Diversity in international arbitration tribunals remains a hot topic among practitioners. Desired goals have been set on multiple occasions, especially with respect to gender diversity, and on 10 January 2017, Berwin Leighton Paisner released an annual arbitration survey (“Diversity in International Arbitration: Are We Getting There?”) to evaluate where things stand. The survey is provided below.
The global survey gathers statistics from around the world and reveals that diversity in arbitral tribunals is far from being achieved, whether it concerns gender, race, nationality or even age.
According to the survey, in 289 closed ICSID arbitrations from January 1972 to May 2015, “in nearly half of cases (45%), the tribunals were composed of all Anglo-European arbitrators.” ICC data on arbitral appointments also showed that, to November 2016, only 20% of arbitrators appointed had been women.
The survey shows that among the most important attributes of arbitrators diversity receives little consideration. Only 12%, for instance, regard gender as an important factor.
When the time comes to choose an arbitrator the expertise of the arbitrator was found to be the most important criteria. The survey reports that “93% of respondents felt that a potential candidate’s expertise was either ‘very important’ or ‘important’” (page 9 of the Survey). Along with the arbitrator’s expertise, efficiency was also considered to be of prime importance.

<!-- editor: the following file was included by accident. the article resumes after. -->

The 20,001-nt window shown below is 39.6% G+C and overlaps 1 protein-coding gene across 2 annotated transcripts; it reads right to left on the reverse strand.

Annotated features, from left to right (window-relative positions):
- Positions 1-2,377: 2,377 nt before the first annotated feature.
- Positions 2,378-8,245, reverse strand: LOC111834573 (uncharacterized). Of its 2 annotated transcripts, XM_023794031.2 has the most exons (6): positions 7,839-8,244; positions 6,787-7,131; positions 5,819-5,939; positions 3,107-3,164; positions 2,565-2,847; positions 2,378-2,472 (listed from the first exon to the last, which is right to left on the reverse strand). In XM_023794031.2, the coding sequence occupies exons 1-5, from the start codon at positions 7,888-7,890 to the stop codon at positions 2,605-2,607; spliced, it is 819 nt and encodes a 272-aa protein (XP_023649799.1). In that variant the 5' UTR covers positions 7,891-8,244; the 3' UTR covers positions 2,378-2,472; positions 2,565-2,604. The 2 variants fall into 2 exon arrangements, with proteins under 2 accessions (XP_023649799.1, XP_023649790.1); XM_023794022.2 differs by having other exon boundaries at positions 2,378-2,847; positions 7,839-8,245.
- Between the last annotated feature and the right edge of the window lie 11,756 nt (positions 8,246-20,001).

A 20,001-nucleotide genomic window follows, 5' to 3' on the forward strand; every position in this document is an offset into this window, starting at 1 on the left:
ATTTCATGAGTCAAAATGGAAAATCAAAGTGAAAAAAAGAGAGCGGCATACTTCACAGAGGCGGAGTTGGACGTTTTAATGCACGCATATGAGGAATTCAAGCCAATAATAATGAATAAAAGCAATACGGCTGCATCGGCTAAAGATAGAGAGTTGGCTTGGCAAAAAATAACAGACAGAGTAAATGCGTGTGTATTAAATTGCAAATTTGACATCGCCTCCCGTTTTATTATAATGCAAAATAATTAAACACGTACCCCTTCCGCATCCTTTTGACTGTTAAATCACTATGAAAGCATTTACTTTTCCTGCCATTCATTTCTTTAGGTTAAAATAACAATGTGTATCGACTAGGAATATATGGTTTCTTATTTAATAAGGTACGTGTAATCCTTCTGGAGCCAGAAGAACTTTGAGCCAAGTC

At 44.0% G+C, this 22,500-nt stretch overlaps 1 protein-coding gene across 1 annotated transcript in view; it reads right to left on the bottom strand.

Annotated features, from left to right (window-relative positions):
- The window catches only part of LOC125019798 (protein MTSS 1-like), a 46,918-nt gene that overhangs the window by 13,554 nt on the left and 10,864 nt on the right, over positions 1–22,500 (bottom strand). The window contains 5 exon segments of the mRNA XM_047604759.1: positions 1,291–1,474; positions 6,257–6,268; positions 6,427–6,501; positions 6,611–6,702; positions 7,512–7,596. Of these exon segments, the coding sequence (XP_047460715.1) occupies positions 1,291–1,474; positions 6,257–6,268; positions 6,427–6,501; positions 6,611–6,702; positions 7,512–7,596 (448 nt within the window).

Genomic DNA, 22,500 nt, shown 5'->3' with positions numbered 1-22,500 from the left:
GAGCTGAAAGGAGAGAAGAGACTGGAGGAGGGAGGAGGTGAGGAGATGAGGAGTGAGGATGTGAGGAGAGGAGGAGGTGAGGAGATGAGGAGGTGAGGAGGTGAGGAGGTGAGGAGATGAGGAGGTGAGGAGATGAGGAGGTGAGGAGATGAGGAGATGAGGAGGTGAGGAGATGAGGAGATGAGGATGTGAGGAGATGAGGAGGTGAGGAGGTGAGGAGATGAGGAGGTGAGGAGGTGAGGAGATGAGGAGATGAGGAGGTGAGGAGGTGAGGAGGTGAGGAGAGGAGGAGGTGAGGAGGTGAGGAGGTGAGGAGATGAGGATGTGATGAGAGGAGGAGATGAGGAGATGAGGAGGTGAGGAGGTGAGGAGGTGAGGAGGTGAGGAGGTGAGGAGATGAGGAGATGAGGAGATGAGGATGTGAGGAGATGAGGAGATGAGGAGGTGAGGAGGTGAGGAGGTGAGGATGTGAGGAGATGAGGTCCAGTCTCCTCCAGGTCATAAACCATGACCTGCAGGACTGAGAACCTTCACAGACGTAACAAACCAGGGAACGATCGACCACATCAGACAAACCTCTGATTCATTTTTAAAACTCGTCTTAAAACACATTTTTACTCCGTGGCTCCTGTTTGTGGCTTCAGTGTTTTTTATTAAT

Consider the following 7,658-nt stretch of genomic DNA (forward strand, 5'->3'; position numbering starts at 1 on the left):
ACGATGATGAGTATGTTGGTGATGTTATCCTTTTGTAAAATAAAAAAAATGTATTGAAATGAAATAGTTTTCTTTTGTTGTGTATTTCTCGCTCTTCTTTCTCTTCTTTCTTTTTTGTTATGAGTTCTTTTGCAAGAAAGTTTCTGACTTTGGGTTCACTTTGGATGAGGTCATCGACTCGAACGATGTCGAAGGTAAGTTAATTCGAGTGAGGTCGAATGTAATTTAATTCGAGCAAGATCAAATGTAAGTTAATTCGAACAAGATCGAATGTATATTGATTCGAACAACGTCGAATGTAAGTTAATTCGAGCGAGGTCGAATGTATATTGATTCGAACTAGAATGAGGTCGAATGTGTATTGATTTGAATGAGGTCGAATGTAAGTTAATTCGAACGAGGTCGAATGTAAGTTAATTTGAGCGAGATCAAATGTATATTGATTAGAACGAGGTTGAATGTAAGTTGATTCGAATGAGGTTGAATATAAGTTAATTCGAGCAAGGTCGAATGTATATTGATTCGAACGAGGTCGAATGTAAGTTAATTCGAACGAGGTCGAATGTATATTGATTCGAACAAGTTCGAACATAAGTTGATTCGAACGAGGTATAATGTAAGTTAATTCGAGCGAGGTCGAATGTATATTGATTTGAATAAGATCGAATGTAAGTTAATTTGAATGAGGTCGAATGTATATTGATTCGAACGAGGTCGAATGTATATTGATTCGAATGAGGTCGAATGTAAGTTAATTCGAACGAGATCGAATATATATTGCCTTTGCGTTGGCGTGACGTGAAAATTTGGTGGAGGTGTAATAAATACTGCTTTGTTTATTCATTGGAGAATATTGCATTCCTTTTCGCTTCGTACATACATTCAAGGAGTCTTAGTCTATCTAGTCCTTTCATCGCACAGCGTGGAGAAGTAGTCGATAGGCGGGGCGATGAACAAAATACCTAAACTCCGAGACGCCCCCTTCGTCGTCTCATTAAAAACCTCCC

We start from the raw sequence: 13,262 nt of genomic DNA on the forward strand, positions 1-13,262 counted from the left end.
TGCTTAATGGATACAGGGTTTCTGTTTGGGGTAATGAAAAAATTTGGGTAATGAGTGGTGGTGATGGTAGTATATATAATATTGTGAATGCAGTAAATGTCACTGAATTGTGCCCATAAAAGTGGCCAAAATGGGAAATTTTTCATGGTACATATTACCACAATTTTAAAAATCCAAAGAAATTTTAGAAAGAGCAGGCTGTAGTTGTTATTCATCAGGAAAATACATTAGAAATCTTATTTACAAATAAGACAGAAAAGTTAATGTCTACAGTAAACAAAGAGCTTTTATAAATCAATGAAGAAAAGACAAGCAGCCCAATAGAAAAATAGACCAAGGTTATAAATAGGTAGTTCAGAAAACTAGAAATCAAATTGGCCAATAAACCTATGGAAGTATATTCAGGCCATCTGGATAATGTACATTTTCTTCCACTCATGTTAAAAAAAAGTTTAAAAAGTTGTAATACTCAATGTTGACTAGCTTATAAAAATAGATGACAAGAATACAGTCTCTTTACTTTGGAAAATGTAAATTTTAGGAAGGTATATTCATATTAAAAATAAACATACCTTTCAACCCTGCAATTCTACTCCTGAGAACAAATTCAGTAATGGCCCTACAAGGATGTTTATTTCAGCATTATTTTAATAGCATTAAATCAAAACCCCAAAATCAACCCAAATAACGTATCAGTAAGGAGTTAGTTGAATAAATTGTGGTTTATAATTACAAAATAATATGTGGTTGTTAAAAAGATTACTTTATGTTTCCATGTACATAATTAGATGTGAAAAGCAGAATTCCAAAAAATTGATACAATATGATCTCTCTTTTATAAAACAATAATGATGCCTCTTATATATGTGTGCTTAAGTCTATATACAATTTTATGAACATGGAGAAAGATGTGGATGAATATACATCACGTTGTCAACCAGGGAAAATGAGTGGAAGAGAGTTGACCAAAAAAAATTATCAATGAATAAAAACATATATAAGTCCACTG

In order to increase diversity, all main actors in international arbitration proceedings can contribute. Each actor plays a role in the promotion of diversity, although to a different degree according to respondents. Statistics show that both arbitral institutions and counsel for parties, both of which can influence the selection of arbitrators, play an important role in achieving greater diversity.
Finally, the survey stands as a reminder of how important diversity is viewed in international arbitration. The inclusion of individuals of varied racial, ethnic, gender and social backgrounds is perceived to have value and to contribute to a fair procedure and influences the quality of arbitral awards.
Diversity is also relevant to widen the pool of arbitrators for greater choice and fewer conflicts of interest.